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“Parliament," "Ireland," "The Corn Laws." With a few exceptions, these events have been already mentioned in the General Outline.
Many may differ from us at various points about our selection or omission of events. Our general principle has been to keep clearly in view, as our main object, the development of the political history of England, and especially the growth of the English Constitution. We have omitted therefore, with reluctance, but for clearness' sake, many social, literary, and other facts of great importance in their bearing upon the general growth of the nation.
We have been led also to believe, from the encouragement given us by various teachers, and from use made in teaching of part of the work privately printed, that the book may be found useful as a kind of syllabus, or outline for building upon, in lecturing and class-teaching. It would appear that of late oral teaching by means of simple lectures has gained ground, as a method of instruction, in our Public Schools and High Schools, in preference to the method of only asking questions upon a previously prepared portion of a text-book.
For many reasons it might be desired that the course of historyteaching in higher schools should be wider than it is at present, that it should be more European, less insular, and that ancient, mediæval, and modern history should be taught as parts of one continuous whole. The outlines of “world history" may be taught very early in the course of a child's education, first in their simplest form, conveying perhaps little more than an idea of the distance of events from one another. As time goes on these outlines may be more and more filled in. That the value of such a system is considerable, the results of much of the higher school teaching in France and Germany show.
But in any case it would seem that the method of teaching the whole outline from the beginning, and steadily and systematically filling in that outline in its various parts, is to be preferred as a method to that of stimulating interest in various isolated portions of the history, without being first sure that the general outline of the “ before and after" has been grasped.
While a multitude of histories of persons and periods, excellently written, are put into the hands of young people, the dry bones of history are rather at a discount. The old unintelligent schoolroom drill, which involved learning strings of dates, had, with many disadvantages, at least some advantages. And a boy or girl may be better prepared to take an intelligent interest in history in the future if they know, so that they will never forget them, the dates of the Kings of England, of some leading events, and of the Prime Ministers from Walpole to the present time, than if they have been prematurely interested in the detail of special periods, to the exclusion of a knowledge of the general outlines. If the outlines have been insisted on and intelligently taught, the interest in private reading of history, for its own sake, will be increased rather than lessened.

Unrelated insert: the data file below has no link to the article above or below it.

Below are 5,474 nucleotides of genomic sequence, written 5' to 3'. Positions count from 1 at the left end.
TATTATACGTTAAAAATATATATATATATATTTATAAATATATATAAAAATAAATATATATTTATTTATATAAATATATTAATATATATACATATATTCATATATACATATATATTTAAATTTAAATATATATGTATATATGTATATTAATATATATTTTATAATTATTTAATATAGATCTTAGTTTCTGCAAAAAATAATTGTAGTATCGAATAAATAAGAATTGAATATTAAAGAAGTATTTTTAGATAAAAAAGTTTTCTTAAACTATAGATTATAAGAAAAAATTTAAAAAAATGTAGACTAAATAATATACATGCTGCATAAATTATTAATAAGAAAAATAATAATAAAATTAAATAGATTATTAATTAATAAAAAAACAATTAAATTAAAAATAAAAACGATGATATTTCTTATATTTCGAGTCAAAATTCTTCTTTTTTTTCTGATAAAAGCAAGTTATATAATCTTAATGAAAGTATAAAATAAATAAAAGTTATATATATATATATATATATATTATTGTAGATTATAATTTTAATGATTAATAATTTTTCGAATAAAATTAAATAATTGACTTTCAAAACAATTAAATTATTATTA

At present English history is the only part of modern history which is largely taught in schools. One of the main advantages for teaching purposes of English history is its continuity. If this continuity is lost sight of it is a great disadvantage to the learner. The grammar, or continuous outline of English history, may be taught while the memory is fresh and strong, and on this foundation the knowledge of the whole constitutional and political history may be gradually built up. Our aim, however inadequately carried out, has been to keep this principle of continuity in view; not to encourage “cram,” except so far as this sometimes misused word may include accurate and well-arranged knowledge.
The present book, of course, could only be used by the higher forms in schools. Should it be thought desirable, an abridged form, on exactly the same method, would be published, and a third form simpler still. In this way, the same plan being preserved, the pupil would advance from the simplest outline, not to a new book, but merely to one containing additional facts surrounding the old facts, and thus confusion of ideas would be avoided.
It may be said that all abstracts of history should be made by pupils themselves, but the use of a book like this, by way of grammar or for reference, in no way precludes the pupil from making abstracts of his text-book or of larger books, which, when independently done, will often be of more use than any ready-made analysis.
At the risk of apparent presumption, it has seemed well to explain as clearly as we could the way in which, as it appeared to us, this book might be made useful in the teaching of history.
We have to acknowledge the useful criticisms of Mr. Watson, Fellow of B.N.C., Oxford, and Mr. York Powell of Christ Church, Oxford, and also the help of Mr. Beaven of Preston, Lancashire, who has generously placed at our disposal many of the results of his learned studies in English political history, but who is in no way responsible for any errors that we may have made.
We shall be grateful to any one who will take the trouble to call our attention to any mistakes which may, notwithstanding a good deal of care, have crept into the book.